We have an iOS drawing app. Currently, the drawing is implemented with OpenGL ES 1.1. We use some algorithms to smooth the lines such as Bezier curves. So, when touch events occur, we get some set of points out of touch event points (based on algorithms) and draw these points. We also use brush texture for points to have more natural look.

I wonder if it's possible to implement these algorithms in OpenGL ES 2.0 shaders. Something like to call an OpenGL function to draw lines made of touch points and on output have smoothed brush-textured curve rendered.

enter image description here

Points P0, P1, ... P4 here are touch events and the points on red curve - output points, with such step for T so that the distance between two neighbor points on curve is not greater than 1 pixel.

And here is the link with Bezier algorithm explanation: Bézier curve - Wikipedia, the free encyclopedia

Any help is much appreciated. Thanks.

  • Can you be more specific? We can't tell you whether it's possible to implement a particular algorithm in a shader if we don't know what the algorithm is! Jul 7 '12 at 14:29
  • It doesn't really matter what algorithm we use. The point here is that the shader should produce more points on output than input points. I have edited my question and added an example with Bezier algorithm. Jul 7 '12 at 20:09

You cannot generate new vertices inside the vertex shader (you can do it in the geometry shader, which ES doesn't have). The number of output vertices is always the same as the number of input vertices, you can only change their positions (and ohter attributes of course).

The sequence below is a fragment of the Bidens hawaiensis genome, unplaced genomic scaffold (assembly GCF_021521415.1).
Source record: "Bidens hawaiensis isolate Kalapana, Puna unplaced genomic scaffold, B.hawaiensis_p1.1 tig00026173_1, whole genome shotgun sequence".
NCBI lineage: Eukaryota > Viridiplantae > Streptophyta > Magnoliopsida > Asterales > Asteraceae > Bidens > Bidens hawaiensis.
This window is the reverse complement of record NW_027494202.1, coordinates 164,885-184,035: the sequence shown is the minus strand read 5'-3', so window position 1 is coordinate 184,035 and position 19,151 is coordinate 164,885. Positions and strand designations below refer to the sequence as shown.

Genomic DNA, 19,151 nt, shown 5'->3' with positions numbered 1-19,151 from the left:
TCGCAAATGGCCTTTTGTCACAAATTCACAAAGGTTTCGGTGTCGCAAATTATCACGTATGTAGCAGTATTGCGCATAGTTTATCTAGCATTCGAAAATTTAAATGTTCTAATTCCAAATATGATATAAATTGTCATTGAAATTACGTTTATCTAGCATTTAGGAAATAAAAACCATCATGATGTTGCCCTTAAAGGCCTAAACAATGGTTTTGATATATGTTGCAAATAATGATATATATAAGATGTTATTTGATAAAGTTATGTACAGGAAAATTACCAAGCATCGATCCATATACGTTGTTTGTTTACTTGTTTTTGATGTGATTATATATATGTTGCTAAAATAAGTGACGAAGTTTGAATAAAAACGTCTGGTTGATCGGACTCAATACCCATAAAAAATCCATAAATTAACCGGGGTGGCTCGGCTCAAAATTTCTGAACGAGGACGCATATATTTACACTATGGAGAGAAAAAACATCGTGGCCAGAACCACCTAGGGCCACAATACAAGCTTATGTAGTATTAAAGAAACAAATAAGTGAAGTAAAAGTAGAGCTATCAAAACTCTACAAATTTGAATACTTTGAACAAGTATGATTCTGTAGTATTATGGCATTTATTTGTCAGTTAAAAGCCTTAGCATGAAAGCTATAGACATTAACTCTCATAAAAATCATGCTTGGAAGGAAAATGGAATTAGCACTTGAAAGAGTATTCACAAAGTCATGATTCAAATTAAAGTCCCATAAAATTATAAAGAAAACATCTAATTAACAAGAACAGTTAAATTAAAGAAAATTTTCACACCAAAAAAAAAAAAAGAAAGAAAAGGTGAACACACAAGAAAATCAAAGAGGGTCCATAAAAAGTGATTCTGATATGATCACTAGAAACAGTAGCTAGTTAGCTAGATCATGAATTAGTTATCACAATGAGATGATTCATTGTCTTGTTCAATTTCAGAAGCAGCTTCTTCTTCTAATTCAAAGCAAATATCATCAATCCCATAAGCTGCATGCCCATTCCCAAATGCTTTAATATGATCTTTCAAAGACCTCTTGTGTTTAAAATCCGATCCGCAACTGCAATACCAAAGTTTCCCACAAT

So you would have to draw a line strip made out of enough vertices to guarantee a smooth enough curve. What you can do is put in always the same line strip, having the curve parameter values T as 1D vertex positions. In the shader you then use this input position (the parameter value) to compute the actual 2D/3D position on the curve using the DeCasteljau algorithm (or whatever) and the points P0 to P4 which you put into the shader as constants (uniform variables in GLSL terms).

But I'm not sure if that would really buy you anything over just computing those points on the CPU and putting them into a dynamic VBO. What you save is the copying of the curve points from CPU to GPU and the computation on the CPU, but on the other hand your vertex shader is much more complex. It needs to be evaluated which is the better approach. If you need to compute the curve points each frame (because the control points change each frame) and the curve is rather high detail, it might not be that bad an idea. But otherwise I don't think it really pays. And also your shader won't be adaptable that easily to a changing number of control points/curve degree at runtime.

But once again, you cannot put in 5 control points and generate N curve points on the GPU. The vertex shader always works on a single vertex and results in a single vertex, the same as the fragment shader always works on a single fragment (say pixel, though it isn't one yet) and result in a single (or no) fragment.

  • Thanks for very comprehensive answer! I was looking for a way to make the code clearer and also gain some performance. But, as I see, this is not the case. By the way, you suggested very interesting approach, passing 1D line which represents T. I will think around it. Jul 7 '12 at 21:29
  • Sure :) I just pressed enter to write from new line and it sent the comment :) Thanks again! Jul 7 '12 at 21:33

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